Ugandan Local Governments want MDGs Decentralized

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Local government leaders meeting in Kampala this week say the failure of the central government to involve them in development planning is one of the reasons behind Uganda's slow achievement of the Millennium Development Goals.

The Millennium Development Goals – or MDGs as they are usually called – were agreed upon in 2001 by Uganda and all other members of the United Nations. They are eight goals that address poverty and hunger, universal education, gender equality, child and maternal health, HIV/AIDS, the environment and global partnership.

The UN members set 2015 as the date by which significant, measurable improvements in these areas would be achieved.

However at the Global Forum on Local Government being held at Speak Resort Munyonyo, local government leaders in Uganda say the goals may not be met because of the manner in which programs related to their achievement are being implemented. They said decentralization of the process implement programs that will effect real change among all people.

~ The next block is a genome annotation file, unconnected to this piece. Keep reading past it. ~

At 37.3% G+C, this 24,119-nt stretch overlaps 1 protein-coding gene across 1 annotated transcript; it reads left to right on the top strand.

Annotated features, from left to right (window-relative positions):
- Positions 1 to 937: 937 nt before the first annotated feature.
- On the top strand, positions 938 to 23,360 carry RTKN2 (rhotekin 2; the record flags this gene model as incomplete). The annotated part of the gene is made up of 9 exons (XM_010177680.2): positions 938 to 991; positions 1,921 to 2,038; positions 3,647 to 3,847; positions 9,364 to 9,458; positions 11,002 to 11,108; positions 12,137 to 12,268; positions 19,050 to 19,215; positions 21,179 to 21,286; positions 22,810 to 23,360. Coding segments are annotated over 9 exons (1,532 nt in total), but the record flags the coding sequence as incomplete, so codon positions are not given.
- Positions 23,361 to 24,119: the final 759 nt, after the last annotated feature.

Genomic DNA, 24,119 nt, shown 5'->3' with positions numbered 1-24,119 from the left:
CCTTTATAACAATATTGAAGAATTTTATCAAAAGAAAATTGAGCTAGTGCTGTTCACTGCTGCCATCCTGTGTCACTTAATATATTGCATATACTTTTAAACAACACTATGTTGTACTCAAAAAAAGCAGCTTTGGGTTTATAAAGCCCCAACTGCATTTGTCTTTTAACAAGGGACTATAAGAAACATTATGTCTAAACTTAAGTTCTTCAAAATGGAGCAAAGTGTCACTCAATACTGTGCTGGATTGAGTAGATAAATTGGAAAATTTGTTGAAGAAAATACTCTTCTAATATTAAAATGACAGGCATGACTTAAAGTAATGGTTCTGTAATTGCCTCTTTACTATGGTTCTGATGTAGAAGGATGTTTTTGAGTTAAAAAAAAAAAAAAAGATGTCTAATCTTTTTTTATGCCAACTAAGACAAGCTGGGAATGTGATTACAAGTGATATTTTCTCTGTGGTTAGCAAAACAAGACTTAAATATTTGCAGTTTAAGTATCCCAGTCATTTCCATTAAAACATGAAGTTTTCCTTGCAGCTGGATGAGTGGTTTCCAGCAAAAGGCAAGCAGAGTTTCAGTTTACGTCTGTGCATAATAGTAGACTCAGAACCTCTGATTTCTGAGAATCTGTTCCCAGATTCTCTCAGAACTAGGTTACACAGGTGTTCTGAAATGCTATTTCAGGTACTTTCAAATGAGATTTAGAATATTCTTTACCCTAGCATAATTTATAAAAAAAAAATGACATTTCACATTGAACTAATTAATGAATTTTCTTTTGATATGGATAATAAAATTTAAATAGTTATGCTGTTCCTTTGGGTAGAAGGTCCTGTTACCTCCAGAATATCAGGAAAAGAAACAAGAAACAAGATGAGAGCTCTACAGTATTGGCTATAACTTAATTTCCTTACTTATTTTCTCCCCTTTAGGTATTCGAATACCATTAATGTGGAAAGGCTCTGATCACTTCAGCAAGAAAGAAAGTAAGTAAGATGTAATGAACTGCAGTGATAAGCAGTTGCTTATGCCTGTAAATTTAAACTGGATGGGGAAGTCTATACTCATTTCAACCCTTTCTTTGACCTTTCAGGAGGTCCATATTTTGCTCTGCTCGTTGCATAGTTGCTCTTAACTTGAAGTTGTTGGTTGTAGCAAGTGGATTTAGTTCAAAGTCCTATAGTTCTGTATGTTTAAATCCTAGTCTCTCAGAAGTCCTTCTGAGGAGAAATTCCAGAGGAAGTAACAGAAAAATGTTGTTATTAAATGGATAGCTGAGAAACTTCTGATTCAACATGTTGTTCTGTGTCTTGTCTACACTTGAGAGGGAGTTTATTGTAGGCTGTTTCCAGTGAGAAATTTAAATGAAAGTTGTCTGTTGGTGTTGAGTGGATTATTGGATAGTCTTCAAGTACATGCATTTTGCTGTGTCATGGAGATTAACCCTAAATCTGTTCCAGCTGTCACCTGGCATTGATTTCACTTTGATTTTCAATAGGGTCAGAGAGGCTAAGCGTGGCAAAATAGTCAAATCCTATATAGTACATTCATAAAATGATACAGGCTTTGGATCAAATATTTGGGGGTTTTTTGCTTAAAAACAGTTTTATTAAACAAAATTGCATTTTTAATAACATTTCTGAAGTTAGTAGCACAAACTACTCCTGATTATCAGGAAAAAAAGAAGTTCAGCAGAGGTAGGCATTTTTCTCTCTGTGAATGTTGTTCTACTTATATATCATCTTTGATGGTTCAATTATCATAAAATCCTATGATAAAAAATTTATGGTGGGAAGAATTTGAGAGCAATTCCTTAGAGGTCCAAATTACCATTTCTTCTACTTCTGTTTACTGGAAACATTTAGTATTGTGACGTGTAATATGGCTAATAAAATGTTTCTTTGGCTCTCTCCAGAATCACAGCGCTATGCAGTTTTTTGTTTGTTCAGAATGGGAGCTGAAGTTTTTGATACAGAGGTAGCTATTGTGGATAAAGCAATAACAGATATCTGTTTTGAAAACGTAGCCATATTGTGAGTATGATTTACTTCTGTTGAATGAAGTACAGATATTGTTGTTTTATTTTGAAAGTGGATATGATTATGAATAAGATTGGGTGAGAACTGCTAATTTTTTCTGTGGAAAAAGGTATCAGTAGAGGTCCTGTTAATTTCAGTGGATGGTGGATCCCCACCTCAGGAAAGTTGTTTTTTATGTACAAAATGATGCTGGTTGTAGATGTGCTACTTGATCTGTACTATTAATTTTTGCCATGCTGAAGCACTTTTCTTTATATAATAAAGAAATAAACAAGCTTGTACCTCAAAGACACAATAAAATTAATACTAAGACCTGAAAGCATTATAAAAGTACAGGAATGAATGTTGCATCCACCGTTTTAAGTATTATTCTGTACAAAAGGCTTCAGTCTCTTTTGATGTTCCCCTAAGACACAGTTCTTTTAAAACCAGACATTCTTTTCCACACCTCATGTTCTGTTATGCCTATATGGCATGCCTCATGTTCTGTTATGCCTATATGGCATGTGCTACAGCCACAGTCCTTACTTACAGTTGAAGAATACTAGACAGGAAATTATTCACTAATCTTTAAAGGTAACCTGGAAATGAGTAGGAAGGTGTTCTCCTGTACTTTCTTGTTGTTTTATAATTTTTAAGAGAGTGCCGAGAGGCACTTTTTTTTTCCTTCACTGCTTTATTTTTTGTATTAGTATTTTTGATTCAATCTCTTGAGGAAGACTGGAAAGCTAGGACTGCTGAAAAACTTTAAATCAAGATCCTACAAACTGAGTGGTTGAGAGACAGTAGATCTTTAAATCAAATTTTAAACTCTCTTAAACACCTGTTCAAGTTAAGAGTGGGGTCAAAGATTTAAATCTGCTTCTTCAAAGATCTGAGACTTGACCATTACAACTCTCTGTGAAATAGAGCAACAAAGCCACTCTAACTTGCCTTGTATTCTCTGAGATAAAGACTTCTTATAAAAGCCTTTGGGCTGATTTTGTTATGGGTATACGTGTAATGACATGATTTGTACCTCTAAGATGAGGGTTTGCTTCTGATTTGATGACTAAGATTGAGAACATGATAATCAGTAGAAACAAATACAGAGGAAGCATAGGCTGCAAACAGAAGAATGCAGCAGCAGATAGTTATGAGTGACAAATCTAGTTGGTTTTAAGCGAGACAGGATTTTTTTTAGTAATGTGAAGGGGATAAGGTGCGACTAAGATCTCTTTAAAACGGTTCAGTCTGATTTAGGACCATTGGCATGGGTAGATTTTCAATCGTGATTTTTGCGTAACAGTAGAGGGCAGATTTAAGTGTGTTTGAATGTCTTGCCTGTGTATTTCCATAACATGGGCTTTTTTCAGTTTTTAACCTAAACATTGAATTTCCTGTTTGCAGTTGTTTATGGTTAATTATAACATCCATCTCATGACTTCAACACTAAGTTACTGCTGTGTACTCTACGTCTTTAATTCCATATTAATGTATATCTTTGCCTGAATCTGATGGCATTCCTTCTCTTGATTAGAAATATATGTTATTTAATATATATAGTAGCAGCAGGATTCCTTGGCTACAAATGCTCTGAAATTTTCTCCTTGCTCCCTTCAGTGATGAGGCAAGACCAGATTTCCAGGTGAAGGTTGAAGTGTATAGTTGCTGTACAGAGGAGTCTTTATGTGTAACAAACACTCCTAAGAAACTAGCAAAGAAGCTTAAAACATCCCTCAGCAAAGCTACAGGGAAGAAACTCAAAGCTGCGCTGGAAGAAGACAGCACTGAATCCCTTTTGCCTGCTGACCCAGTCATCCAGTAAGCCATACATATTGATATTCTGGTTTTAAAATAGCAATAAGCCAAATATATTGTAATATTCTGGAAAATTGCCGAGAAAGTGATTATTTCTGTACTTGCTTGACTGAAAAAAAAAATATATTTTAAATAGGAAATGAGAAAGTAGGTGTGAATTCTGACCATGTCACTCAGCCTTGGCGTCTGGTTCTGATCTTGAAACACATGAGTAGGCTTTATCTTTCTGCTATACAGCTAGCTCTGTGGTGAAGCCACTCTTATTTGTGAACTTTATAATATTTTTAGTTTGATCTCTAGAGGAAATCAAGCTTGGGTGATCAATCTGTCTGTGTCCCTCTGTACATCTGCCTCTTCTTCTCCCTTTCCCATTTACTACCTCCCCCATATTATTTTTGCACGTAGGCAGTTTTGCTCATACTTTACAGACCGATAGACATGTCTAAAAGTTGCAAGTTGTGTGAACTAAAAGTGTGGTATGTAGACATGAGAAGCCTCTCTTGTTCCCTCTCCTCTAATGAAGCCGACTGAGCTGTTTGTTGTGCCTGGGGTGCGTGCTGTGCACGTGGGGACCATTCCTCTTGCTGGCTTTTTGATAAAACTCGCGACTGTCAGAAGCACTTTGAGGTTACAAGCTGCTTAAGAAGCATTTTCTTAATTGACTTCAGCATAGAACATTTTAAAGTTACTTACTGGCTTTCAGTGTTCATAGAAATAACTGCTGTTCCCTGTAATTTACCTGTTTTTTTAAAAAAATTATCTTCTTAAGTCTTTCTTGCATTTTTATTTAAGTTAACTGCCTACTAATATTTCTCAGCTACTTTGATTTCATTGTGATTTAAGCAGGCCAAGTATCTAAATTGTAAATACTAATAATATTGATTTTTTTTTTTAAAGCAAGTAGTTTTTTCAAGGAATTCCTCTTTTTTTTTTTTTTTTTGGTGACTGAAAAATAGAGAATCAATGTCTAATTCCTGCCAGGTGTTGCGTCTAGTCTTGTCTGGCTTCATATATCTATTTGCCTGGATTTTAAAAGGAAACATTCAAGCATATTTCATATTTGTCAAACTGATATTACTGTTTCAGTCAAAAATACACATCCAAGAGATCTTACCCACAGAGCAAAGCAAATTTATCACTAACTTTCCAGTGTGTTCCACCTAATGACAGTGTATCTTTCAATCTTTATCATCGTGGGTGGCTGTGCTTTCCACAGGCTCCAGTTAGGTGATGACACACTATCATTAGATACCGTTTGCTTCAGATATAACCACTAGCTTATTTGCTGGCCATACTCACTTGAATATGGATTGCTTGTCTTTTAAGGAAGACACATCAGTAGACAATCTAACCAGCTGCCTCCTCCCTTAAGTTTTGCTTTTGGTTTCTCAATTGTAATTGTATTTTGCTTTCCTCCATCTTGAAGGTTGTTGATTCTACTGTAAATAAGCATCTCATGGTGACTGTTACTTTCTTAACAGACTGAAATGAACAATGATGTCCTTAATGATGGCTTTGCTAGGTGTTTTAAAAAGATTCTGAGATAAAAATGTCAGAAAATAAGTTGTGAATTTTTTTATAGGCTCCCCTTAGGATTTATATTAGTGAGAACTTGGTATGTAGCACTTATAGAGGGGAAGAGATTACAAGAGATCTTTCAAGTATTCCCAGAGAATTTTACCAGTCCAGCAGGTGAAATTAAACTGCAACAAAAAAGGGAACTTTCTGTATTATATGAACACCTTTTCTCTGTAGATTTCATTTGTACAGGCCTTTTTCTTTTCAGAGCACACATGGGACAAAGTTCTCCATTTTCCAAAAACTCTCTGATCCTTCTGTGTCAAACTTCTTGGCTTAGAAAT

Vincent Maher, Decentralization Advisor at the Belgium Development Agency in Uganda, says he agrees with a call to changing the approach to development. He says donor organizations like his need to participate in this shift in thinking by giving direct more funding to districts and other local authorities.

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Johnson Nkuhe, the Country Advisor of the Millennium Development Goals, says decentralization will help provide appropriate support for specific needs. He explains that the demands for development vary across the country and local authorities are best suited to the needs of people at the grassroots.

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Nkuhe says decentralization will also save money because development aid would be used to solve specific problems.

Joel Cumbo, an Angola delegate to the Global Forum, says he has seen decentralization of the Millennium Development Goals work in his country. He says other African countries need to break down their operations to meet specific needs.